3. Acting as a repository for Native American artifacts, arts and crafts through the INDIAN MUSEUM OF NORTH AMERICA® and the NATIVE AMERICAN EDUCATIONAL & CULTURAL CENTER®; Establishing and operating the INDIAN UNIVERSITY OF NORTH AMERICA®, and when practical, a medical training center for American Indians.

The Progress:

The Mountain Carving

Crazy Horse mountain carvers recently mapped out their future on the far side of the Mountain.

In preparing to create the artistic details, the crew painted the outline of the extended hand, using reference points transferred from computer models and checked with the latest surveying equipment. The hand will be supported by the mane atop the colossal horse’s head.

• The hand will be about 25 feet tall.

• The extended left index finger, resting on the horse’s mane for stability, will be nearly 29 ½ feet long.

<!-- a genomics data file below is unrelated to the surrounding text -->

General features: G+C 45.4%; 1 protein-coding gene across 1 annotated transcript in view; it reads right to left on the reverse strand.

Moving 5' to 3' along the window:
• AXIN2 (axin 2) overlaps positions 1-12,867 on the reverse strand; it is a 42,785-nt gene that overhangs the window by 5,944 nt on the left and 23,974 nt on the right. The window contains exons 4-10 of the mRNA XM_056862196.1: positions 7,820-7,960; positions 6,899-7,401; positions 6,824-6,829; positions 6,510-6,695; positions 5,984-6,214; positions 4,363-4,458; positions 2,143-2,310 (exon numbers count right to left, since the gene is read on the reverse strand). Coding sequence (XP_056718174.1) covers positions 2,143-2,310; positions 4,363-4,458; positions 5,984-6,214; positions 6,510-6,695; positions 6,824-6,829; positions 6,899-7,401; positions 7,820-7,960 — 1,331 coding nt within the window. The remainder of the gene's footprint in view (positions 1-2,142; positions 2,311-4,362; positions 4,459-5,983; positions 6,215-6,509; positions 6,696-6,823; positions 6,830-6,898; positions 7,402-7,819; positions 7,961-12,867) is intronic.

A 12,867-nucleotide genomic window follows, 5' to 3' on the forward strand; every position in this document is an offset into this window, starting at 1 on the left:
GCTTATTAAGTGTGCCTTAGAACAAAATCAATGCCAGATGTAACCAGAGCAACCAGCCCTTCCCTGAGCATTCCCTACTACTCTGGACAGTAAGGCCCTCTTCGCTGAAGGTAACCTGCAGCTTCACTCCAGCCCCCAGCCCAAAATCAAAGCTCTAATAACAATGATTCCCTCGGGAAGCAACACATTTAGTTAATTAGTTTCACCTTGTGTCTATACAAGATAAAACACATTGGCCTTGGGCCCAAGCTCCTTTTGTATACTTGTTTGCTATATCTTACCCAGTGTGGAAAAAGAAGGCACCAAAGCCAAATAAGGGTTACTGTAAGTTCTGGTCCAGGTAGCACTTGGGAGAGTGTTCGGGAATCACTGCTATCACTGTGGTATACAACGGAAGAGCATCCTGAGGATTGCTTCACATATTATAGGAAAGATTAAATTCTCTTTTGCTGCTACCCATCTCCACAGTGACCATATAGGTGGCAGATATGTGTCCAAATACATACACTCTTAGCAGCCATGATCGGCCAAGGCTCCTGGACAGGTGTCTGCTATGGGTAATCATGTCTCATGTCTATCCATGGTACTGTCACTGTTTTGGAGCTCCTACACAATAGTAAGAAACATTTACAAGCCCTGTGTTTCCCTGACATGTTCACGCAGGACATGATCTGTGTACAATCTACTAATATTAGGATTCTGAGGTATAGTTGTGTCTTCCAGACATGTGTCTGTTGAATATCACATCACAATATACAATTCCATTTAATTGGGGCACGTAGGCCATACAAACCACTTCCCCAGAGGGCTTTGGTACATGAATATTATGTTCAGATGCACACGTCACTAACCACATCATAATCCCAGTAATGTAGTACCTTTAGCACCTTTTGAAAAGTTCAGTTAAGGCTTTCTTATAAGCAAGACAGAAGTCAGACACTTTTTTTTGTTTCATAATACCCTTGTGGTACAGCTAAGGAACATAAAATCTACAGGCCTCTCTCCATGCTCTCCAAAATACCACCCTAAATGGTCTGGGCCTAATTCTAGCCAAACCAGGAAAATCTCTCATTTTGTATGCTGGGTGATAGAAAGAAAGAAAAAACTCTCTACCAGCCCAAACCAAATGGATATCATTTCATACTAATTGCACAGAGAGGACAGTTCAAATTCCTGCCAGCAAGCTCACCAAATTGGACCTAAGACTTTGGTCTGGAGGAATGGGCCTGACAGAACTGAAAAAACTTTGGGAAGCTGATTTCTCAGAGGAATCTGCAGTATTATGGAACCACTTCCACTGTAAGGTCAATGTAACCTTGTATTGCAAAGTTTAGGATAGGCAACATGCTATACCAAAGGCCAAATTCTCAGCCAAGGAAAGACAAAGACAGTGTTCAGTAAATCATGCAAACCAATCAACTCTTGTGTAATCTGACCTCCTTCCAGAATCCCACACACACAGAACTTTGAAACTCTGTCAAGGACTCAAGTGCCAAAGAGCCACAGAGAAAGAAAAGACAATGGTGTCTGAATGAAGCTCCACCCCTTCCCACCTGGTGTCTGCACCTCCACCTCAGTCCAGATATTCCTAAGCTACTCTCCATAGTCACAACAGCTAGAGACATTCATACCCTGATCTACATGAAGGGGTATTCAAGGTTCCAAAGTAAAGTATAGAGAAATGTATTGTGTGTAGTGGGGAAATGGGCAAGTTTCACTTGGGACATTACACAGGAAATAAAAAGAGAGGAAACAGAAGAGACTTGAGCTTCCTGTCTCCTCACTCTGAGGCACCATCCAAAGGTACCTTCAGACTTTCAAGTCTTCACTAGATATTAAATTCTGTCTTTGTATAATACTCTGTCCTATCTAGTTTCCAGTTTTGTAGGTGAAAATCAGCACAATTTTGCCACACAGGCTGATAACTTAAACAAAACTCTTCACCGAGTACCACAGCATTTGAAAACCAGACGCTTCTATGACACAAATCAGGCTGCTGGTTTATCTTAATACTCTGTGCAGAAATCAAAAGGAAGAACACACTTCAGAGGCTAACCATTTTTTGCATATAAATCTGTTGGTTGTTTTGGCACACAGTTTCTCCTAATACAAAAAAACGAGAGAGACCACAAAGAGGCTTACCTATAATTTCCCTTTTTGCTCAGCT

• The horse’s head, when completed, will be 219 feet tall. (Taller than the statue of Liberty from base to torch)

We are currently removing the rock to craft the hand, a measuring boom similar to one used in creating the carved face has been built and installed at the end of the extended arm.

Scholarship Program

Korczak's vision extended beyond the mountain carving. In 1978, Korczak began a scholarship program with just $250 to start the educational portion of the dream. Korczak called it a "modest effort now toward the future, long-range educational goals of Crazy Horse. Scholarships have surpassed 2 million dollars!


Welcoming its inaugural class in June 2010, the INDIAN UNIVERSITY OF NORTH AMERICA® at Crazy Horse became operational. The summer educational program, offered in partnership with University of South Dakota, provides students with the opportunity to earn up to 12 transferable college credits. In addition, students participate in paid internships at the Memorial, giving them the chance to earn funds for continued college expenses and gain valuable work experience.